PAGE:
‘Commit to Quit’ is the theme of this year’s World No Tobacco Day marked on 31st May 2021. It provides a welcome focus on smoking cessation by advocating strong cessation policies, increasing access to cessation services, and empowering users to successfully quit the deadly habit through ‘quit and win’ initiatives. The benefits of smoking cessation go beyond the individual; most immediately and directly through reduced involuntary smoke exposure and higher disposable income for household members. It is, therefore, crucial to have effective, long-term cessation interventions. According to the latest IPS research, strengthening existing Tobacco Free Zones (TFZs) and creating new TFZs are a promising initiative to promote smoking cessation. This blog examines the effectiveness of prevailing TFZs and suggests ways to improve them so that Sri Lanka’s public healthcare can be further strengthened.
This blog, based on a forthcoming IPS publication, discusses the impact of tobacco spending on other basic needs. The findings of the study show that spending on tobacco results in households foregoing other critical expenditure.
At a juncture when government finances are tight, policy solutions such as taxing tobacco which can be leveraged to boost government revenue, without threatening economic growth, are essential. However, Sri Lanka’s 2021 Budget does not specify any tax increases on cigarettes. Instead, it proposes a simplification of taxes across a variety of sin goods and other goods. Details on how such a complex proposal is to be implemented across an array of industries are yet to be revealed. This blog dissects some of these issues pertaining to cigarette tax proposals in Budget 2021.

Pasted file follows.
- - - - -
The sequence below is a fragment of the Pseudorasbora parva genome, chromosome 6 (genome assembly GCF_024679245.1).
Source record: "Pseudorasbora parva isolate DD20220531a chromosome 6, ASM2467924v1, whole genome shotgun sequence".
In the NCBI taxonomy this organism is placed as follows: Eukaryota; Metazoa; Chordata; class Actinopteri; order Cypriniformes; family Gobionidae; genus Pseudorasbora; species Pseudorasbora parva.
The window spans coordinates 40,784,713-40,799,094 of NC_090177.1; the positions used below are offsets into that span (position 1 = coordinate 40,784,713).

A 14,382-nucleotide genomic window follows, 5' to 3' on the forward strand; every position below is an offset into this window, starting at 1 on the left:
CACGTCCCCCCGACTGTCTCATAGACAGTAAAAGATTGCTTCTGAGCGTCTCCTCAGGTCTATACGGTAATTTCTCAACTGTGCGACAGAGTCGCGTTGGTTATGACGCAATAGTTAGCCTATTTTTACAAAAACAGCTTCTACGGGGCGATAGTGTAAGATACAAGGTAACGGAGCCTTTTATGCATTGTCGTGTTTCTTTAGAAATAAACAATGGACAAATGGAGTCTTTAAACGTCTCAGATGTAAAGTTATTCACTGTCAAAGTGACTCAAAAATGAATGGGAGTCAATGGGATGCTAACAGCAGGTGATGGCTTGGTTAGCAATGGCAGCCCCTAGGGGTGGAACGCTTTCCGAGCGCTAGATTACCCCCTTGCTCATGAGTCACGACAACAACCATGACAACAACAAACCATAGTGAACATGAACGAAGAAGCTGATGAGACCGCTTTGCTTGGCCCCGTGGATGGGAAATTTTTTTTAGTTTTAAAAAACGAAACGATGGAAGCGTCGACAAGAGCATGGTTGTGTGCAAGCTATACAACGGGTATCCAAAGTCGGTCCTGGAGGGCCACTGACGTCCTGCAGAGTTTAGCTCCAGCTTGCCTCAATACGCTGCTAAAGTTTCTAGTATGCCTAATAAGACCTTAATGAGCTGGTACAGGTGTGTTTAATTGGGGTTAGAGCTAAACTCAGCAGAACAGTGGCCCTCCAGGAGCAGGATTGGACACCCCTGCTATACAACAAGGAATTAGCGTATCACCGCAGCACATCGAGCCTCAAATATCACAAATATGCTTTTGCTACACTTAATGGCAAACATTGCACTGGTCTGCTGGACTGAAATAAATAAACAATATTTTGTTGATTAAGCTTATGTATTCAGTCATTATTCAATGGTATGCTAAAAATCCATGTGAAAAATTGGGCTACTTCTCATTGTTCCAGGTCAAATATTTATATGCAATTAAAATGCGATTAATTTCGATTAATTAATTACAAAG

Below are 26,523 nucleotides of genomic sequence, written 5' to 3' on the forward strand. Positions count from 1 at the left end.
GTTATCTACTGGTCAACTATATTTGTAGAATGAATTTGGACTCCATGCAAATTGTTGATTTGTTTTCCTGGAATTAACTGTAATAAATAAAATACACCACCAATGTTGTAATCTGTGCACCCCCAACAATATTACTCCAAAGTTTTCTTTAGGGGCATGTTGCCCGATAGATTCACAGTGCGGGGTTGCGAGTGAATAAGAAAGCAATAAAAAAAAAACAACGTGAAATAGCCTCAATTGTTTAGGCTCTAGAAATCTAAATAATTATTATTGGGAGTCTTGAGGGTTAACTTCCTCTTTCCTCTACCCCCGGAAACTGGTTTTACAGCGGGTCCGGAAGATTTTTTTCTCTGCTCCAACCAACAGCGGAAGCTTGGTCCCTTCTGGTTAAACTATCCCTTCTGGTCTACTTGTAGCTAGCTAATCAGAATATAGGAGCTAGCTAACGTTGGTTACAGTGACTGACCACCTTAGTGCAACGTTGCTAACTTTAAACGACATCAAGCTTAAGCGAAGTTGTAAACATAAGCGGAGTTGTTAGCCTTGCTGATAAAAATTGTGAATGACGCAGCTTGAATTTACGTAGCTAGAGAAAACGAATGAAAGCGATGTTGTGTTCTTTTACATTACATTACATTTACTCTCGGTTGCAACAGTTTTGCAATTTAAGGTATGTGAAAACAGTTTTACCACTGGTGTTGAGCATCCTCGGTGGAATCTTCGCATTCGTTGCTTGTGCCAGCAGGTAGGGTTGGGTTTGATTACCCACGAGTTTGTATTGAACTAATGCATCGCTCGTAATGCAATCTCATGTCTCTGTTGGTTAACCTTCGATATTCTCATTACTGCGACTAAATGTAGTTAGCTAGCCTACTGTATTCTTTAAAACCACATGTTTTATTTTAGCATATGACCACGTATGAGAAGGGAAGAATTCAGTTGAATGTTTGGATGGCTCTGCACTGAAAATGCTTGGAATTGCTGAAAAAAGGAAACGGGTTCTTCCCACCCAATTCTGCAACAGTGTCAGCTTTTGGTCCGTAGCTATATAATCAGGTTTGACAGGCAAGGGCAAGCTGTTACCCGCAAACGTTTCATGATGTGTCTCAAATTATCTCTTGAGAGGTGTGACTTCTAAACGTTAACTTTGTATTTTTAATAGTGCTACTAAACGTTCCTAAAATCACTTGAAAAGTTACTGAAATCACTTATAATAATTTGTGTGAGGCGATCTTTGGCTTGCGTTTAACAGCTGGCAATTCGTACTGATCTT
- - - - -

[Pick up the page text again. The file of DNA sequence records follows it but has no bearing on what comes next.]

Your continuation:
While Sri Lanka has made notable strides in recent times to reduce the overall smoking rate, smoking continues to remain a significant health threat. A challenge for Sri Lanka now is to identify the groups where smoking prevalence is highly concentrated – referred to as ‘Last Mile Smokers’ (LMS) – and implement policy measures that are specifically designed to reduce smoking among LMS.
A recent study by IPS projects that government tax revenue can be boosted by LKR 37 billion by 2023, if taxes on cigarettes are streamlined and raised in line with inflation. Although the government assumed a policy stance of cutting taxes across the board when they came into power, excise taxation of sin-goods such as cigarettes is one area where it is still politically feasible to raise taxes in order to boost much needed revenue. This month’s budget is therefore an opportune moment to increase tobacco taxation, which will simultaneously help raise revenue at a critical time for the country, and generate significant and positive health benefits that would flow from reducing smoking.